US, Iran nuclear teams to Istanbul for technical talks


Nuclear experts from Iran and six world powers head to Istanbul next week to discuss a revised international proposal that Iranian officials welcomed as a “turning point” at a meeting in Kazakhstan last month.

The U.S. team to the Istanbul talks, to be held March 18, includes two veteran State Department arms control negotiators, Robert Einhorn and Jim Timbie, as well as Jofi Joseph, an Iran director in the White House WMD shop, US officials told the Back Channel Thursday. Einhorn and Timbie previously attended technical talks with Iran held in Istanbul last July, along with then White House WMD czar Gary Samore, who left the administration in January for Harvard.

Iran’s delegation to the technical talks in Istanbul next week is expected, as last July, to be led by Hamid-Reza Asgari, a longtime member of Iran's nuclear negotiating team, who multiple Iranian sources tell Al-Monitor is an Iranian intelligence officer who has been involved in Iran's international arms control discussions for over a decade. Iran's team to Istanbul last July also included Ali Ashgar Soltanieh, Iran’s envoy to the International Atomic Energy Agency (IAEA).

(A revealing detail on their dynamic comes from a late 2009 US cable, released by Wikileaks, and written by then US envoy to the IAEA Glyn Davies. It describes Soltanieh as having moved to shake US Deputy Energy Secretary Dan Poneman's hand at a 2009 Vienna meeting, “necessitating Iranian Legal Advisor Asgari to pull him [Soltanieh] away from” the U.S. delegation, Davies wrote.)

American and Iranian officials had fairly extensive discussions at the last technical meeting in Istanbul last July, a senior US official, speaking not for attribution, told journalists at P5+1 talks with Iran in Almaty, Kazakhstan last month.

“There’s a little heightened hope that Iran will respond in a meaningful way when they meet,” Mark Fitzpatrick, a former State Department arms control official now with the International Institute for Strategic Studies (IISS) in London, told the Back Channel Thursday. “If Iran comes back engaging in the details…if they are talking the same language…it would be very much progress.”

President Obama, speaking on Wednesday ahead of his first presidential trip to Israel next week, said that the United States currently assesses it would be at least a year before Iran could manufacture a nuclear weapon if it decided to do so, and the United States and international partners had been intensifying efforts to reach a diplomatic resolution in that window because it would prove more durable.

“Right now, we think it would take over a year or so for Iran to actually develop a nuclear weapon, but obviously we don’t want to cut it too close,” Obama told Israel’s Channel 2 Wednesday, the Associated Press reported.
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“So when I’m consulting with [Israeli Prime Minister] Bibi [Netanyahu], my message to him will be the same as before,” Obama continued. “If we can resolve it diplomatically, that is a more lasting solution. But if not, I continue to keep all options on the table.”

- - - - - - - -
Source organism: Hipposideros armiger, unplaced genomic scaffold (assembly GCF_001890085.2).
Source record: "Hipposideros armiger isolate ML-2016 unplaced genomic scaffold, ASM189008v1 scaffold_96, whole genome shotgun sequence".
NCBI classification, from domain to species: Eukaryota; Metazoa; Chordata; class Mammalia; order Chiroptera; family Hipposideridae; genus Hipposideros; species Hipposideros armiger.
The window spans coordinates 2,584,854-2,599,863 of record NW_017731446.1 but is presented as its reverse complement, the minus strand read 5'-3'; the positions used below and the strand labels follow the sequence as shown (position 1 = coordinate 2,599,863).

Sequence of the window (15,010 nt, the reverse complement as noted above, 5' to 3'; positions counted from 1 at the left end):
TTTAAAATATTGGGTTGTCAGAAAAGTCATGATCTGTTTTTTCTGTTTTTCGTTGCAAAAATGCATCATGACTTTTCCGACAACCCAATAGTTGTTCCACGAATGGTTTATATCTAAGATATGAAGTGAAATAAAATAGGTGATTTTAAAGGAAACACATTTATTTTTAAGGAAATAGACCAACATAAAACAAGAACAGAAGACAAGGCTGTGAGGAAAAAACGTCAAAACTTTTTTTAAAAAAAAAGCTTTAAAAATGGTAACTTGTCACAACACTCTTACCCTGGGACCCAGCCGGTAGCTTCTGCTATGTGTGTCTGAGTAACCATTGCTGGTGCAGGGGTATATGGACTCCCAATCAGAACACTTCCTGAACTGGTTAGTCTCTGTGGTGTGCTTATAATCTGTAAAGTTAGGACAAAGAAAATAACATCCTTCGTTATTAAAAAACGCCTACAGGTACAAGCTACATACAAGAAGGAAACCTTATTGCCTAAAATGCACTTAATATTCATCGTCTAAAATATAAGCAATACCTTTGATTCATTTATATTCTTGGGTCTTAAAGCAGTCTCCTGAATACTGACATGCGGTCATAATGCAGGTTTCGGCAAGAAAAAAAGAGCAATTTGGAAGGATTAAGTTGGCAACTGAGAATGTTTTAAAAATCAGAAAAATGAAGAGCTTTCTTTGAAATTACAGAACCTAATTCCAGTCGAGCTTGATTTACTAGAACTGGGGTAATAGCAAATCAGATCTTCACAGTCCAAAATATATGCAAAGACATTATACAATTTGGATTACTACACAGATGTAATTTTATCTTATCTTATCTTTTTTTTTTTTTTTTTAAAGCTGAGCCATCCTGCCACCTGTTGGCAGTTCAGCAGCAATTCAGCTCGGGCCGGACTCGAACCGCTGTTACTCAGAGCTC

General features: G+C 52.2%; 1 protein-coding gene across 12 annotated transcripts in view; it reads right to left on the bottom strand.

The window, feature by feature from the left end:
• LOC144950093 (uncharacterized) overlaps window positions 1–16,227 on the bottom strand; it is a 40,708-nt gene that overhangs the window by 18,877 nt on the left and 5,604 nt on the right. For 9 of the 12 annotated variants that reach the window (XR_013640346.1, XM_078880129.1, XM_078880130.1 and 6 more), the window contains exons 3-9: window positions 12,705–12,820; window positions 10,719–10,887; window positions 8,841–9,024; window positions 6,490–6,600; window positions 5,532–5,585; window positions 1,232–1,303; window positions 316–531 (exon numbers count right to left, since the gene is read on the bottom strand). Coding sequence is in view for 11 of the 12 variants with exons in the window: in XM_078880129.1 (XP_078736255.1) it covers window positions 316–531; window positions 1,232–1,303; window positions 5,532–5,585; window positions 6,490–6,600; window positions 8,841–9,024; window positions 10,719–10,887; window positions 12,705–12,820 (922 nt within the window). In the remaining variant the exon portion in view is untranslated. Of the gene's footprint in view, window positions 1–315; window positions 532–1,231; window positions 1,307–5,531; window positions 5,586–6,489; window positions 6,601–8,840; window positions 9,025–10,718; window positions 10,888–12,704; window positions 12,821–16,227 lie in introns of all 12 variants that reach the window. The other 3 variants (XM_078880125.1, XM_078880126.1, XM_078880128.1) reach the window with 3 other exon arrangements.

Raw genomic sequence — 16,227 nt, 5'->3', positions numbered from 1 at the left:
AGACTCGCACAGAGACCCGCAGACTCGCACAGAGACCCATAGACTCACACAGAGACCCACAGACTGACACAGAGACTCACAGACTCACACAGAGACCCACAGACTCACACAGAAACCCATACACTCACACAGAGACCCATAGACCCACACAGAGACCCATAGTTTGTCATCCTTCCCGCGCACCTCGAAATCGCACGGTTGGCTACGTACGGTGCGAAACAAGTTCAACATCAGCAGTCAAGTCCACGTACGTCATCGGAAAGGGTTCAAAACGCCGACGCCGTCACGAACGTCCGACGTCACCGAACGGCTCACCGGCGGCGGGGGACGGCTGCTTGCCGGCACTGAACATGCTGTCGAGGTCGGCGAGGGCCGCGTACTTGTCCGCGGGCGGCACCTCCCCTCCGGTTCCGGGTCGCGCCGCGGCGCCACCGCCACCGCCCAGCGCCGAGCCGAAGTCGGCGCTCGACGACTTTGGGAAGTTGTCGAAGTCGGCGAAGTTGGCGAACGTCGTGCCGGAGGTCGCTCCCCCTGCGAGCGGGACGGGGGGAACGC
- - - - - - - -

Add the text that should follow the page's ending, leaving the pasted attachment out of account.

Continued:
Arms control experts said calculating such a time line involves a complicated set of likely and unlikely assumptions. “If Iran decided today to build nuclear weapons, it would require years, not weeks or months, to deploy a credible nuclear arsenal,” Greg Thielmann, a former US intelligence analyst now with the Arms Control Association, told the Back Channel Thursday.

The Istanbul experts level talks come as Iranian leaders have intensified debate on the pros and cons of direct talks with the United States in recent days, suggesting Tehran may be mulling whether to take President Obama up on the offer and under what conditions.

Iranian Supreme Leader Ayatollah Ali Khamenei’s official website this week posted previously unreleased photos of Iranian and American officials meeting in Iraq in 2007, as well as interviews with Iranian officials involved in the talks, Al-Monitor reported Thursday. Then US Ambassador to Iraq Ryan Crocker told Al-Monitor Friday that he found Tehran's publication of the photos “interesting,” and said they were of meetings he attended in Iraq in 2007, when he served as the US envoy to Baghdad.

Two Iranian presidential candidates close to the Supreme Leader also weighed in on prospects for US-Iran talks in Iranian media interviews this week.

Ali Akbar Velayati, the Supreme Leader's longtime foreign policy advisor and a former Iranian foreign minister, speaking to Iranian journalists Wednesday, “said that as long as Americans have not changed their behavior and methods of conduct with Iran, the stance of the Islamic Republic of Iran will remain unchanged,” the Islamic Republic News Agency (IRNA) reported Thursday.

But former Iranian nuclear negotiator Hassan Rowhani said there were situations when the Supreme Leader would endorse talks with the Americans, as he has on certain occasions in the past.

“It is not the Supreme Leader’s view that Iran and the United States should not have negotiations and relations until the Day of Judgment,” Rowhani, the Supreme Leader’s representative to the Iranian Supreme National Security Council, was cited by Iranian media Thursday.

“If there is a situation where the country’s dignity and interests are..served, he will give permission for dialogue…as…negotiations have been held between the two countries on issues related to Iraq, Afghanistan, and the nuclear (issue),” Rowhani continued.

(Hamid-Reza Asgari, top right, a senior advisor in Iran’s Atomic Energy Organization, is pictured with Iran’s envoy to the IAEA Ali Ashgar Soltanieh (left, with beard), attending a meeting in Vienna with French, Russian and American diplomats October 21, 2009. REUTERS/Herwig Prammer.)


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